Find out what we considered when assessing and ranking different tuna companies to help you decide which choice is best for you and the environment.
Greenpeace obtained the information in the ranking from the companies through a standardized survey, correspondence, publicly available information and in-store surveys. We scored the companies based on their performance in the following key areas:
Does the company have a written sustainability and equitability policy with clearly defined canned tuna sourcing requirements that address the key issues outlined below?
Health of tuna stocks
Does the tuna come from stocks that are healthy and not overfished or being fished beyond their ability to rejuvenate?
Is the tuna traceable from sea to can to store shelf? Are audits conducted to ensure the information is accurate?
Fishing methods used
Is the tuna caught using methods that avoid catching other marine life like sharks and turtles and baby tuna? Or is it caught using indiscriminate fishing methods such as conventional longlines and purse seines employing fish aggregating devices (FADs)?
Product labelling & consumer education
How easy is it for customers to know what is in the can? Can they find additional product information elsewhere without searching too hard?
Support for marine reserves & promoting industry change
Are proposed and existing marine reserves avoided by tuna fisheries sourced from? Is the company proactive in improving the industry, lessening its impact, and addressing the challenges our oceans face?
Commitment to ethical labor practices throughout the supply chain
Does the company know who is catching its tuna and how they are being treated? Is it committed to ensuring the well-being of workers throughout its supply chain? Is it actively working against slavery at sea?
Avoiding illegal, unreported or unregulated products
Can a company guarantee that their tuna supply chain does not include operators that engage in illegal activities that undermine fisheries management and exacerbate the overfishing crisis?
Tuna labels can be confusing and make it hard to actually know what you’re buying. Here is a list of terms that you may find on a label to help you better understand what is actually in the can!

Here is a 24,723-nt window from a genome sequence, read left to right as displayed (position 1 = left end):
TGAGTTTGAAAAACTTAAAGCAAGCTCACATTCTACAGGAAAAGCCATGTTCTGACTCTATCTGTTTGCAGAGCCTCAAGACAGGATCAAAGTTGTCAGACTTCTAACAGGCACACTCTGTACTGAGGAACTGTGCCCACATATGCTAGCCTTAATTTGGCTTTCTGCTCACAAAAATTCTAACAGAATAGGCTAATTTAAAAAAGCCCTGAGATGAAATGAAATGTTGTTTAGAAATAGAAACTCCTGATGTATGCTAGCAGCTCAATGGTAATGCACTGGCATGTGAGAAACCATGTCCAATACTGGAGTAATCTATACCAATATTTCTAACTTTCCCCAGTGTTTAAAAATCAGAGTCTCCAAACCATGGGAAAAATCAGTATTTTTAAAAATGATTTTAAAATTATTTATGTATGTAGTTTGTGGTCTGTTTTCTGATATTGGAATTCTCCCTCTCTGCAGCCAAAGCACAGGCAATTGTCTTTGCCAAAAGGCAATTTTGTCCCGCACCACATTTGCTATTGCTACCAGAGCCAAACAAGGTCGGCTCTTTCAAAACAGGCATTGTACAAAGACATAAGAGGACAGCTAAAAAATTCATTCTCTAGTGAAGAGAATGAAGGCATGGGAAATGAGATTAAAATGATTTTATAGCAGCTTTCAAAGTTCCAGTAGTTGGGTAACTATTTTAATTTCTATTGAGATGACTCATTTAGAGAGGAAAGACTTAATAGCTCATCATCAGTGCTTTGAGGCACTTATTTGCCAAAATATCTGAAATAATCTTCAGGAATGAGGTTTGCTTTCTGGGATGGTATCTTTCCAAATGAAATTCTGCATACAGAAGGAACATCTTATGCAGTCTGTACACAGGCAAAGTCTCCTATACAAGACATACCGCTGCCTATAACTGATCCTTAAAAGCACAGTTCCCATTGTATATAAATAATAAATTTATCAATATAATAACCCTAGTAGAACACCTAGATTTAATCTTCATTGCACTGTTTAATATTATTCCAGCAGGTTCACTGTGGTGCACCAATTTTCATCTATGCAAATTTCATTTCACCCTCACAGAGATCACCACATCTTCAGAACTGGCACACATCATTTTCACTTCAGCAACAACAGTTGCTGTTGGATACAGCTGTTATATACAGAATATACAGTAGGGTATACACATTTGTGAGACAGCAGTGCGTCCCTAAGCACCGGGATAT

Commonly found in cans in the US. Also known as white meat or white tuna. Some stocks are healthy, some are not. Hard to know without additional information about where it was caught. Pacific stocks are in better shape.
One of the most overfished tuna species. Listed as a vulnerable species by the IUCN. Avoid these products.
Marine life unintentionally caught and often killed when fishing, like sharks, turtles and juvenile tuna. Some fishing methods have a higher rate of bycatch than others such as conventional longlines and purse seines employing fish aggregating devices (FADs).
This is a fishing method where a fishing line, often several miles long, is set out into the ocean with secondary lines containing baited hooks to catch tuna. Because it is so indiscriminate, sea turtles and other marine life often bytake the bait. By making the hooks more circular, it reduces the likelihood of turtles being caught on the hook. It means the brand is trying to lessen its impact on marine life — but it does not mean it is 100% sustainable.
This means where the tuna was caught.
This means where most of the processing has taken place.
Dolphin safe does not mean ocean safe. It means that one fishing method that targets tuna that swim with dolphins is not used to catch the tuna. What about the rays and turtles?!
Fish and marine life are attracted to these floating objects. When used with purse seine nets they can result in the catch and death of various species.
This tuna was caught by purse seine nets without the use of fish aggregating devices (FADs), which attract and result in the catch of lots of animals other than tuna. A better choice.